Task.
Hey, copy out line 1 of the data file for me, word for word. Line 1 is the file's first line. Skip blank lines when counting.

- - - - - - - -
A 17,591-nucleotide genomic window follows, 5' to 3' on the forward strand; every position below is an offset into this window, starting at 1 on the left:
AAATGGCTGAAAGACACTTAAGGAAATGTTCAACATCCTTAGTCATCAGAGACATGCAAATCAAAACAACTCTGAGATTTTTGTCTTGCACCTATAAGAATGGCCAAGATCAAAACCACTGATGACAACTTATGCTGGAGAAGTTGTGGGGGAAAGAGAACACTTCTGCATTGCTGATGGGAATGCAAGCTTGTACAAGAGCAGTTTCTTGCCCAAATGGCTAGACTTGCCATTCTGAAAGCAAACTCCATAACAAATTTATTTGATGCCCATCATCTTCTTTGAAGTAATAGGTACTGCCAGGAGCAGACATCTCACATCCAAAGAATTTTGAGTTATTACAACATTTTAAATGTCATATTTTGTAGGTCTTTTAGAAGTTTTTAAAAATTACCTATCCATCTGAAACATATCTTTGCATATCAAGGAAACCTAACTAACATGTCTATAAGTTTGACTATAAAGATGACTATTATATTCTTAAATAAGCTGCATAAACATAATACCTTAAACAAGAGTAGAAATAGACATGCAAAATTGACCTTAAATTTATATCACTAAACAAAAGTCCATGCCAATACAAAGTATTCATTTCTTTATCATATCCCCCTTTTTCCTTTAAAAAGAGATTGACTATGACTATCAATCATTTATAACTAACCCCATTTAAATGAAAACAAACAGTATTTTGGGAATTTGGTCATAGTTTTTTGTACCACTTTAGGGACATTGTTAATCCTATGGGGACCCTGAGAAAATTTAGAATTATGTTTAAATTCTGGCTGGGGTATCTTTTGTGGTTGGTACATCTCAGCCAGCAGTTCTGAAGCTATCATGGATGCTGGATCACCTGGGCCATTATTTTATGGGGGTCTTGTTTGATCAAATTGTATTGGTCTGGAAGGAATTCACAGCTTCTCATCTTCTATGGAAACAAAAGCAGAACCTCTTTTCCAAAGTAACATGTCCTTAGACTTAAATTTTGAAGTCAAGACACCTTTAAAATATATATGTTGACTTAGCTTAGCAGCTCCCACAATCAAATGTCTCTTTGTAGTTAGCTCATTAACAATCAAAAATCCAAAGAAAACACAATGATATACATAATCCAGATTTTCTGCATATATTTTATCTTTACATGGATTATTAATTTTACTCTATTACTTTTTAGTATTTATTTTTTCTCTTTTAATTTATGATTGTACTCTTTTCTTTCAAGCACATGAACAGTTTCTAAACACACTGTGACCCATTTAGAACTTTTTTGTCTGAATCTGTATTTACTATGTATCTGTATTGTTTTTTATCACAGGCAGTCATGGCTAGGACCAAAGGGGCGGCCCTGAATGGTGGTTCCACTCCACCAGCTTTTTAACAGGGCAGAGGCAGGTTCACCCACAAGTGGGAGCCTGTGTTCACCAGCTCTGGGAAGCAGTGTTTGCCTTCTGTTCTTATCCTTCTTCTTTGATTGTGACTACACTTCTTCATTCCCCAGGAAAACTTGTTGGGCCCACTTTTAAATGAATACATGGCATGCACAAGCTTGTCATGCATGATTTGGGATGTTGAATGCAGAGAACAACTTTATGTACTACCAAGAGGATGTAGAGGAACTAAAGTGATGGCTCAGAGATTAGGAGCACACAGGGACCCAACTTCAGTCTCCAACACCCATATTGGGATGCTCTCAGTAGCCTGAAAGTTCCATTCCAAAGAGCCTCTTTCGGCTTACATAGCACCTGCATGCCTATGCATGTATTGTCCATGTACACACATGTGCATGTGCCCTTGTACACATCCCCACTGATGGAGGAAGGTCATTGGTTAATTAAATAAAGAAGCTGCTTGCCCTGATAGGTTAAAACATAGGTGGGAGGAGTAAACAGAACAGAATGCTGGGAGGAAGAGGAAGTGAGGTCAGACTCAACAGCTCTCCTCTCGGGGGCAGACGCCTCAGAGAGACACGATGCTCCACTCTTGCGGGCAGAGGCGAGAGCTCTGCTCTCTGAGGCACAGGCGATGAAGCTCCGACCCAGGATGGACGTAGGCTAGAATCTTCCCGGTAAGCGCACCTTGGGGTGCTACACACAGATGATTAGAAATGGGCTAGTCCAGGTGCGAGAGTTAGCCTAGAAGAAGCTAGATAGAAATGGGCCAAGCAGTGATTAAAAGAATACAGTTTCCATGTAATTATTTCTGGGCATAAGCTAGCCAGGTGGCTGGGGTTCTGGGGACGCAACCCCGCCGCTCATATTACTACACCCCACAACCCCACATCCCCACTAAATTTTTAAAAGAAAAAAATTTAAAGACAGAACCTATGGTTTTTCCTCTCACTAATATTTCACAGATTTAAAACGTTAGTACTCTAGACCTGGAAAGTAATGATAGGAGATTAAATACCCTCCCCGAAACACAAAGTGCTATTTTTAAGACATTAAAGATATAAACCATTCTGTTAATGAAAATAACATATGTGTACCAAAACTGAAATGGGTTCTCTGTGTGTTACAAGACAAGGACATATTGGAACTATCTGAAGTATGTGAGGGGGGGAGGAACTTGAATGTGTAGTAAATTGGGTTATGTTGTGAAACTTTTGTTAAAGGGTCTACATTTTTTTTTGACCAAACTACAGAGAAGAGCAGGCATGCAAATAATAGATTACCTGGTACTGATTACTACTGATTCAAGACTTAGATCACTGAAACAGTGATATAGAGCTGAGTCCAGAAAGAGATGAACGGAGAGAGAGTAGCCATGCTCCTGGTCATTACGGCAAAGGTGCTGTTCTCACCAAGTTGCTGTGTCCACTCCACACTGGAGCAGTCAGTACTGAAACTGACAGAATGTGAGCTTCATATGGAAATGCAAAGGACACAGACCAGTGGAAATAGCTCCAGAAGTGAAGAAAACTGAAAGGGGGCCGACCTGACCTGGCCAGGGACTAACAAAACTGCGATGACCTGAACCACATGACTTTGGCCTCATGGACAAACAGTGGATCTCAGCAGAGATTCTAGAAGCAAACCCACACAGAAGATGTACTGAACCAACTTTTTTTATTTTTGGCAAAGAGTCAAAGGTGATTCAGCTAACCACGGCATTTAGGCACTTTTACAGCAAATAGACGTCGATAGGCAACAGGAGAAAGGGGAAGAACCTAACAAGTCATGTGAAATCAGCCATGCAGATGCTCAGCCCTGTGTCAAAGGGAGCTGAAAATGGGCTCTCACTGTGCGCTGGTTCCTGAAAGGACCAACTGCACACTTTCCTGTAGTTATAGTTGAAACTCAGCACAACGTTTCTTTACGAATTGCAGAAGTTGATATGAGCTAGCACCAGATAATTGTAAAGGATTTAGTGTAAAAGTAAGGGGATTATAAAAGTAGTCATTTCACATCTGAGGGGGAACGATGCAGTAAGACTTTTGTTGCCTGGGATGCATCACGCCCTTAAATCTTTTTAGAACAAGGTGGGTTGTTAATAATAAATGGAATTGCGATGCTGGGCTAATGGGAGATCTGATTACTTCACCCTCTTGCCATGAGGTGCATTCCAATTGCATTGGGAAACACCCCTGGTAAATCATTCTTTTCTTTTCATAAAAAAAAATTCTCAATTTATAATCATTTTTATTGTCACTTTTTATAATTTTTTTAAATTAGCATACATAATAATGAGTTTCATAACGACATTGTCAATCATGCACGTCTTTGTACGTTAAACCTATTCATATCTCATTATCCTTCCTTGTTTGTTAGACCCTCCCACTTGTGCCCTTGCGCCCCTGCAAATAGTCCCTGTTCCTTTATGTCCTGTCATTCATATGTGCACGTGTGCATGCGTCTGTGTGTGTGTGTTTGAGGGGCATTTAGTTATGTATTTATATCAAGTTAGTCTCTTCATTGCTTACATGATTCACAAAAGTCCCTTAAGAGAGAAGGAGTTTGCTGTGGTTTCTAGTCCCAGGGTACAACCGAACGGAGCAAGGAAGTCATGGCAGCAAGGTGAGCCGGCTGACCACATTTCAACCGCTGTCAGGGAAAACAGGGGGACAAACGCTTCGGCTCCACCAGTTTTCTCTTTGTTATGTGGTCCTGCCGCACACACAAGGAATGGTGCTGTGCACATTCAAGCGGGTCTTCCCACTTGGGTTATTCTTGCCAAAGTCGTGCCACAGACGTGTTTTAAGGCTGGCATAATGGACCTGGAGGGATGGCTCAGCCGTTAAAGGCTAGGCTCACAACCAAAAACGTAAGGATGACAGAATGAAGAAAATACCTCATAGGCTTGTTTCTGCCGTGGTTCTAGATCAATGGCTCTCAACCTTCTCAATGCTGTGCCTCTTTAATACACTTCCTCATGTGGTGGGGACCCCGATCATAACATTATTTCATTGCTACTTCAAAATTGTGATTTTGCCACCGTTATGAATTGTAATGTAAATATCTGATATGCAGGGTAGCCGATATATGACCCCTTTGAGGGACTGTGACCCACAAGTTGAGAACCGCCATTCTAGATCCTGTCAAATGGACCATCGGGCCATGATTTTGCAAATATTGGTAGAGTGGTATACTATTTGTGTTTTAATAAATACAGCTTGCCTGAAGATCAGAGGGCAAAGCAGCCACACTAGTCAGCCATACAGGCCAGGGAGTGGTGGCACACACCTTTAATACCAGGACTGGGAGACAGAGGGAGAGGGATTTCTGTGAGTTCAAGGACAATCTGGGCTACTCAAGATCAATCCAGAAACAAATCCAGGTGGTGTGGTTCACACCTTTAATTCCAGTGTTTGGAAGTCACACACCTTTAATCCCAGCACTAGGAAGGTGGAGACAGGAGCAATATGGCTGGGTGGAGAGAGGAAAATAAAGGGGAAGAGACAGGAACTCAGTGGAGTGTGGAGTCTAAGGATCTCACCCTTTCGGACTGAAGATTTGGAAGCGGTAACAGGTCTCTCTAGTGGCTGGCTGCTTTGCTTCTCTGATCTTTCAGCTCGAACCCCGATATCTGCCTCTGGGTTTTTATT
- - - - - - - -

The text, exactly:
A 17,591-nucleotide genomic window follows, 5' to 3' on the forward strand; every position below is an offset into this window, starting at 1 on the left: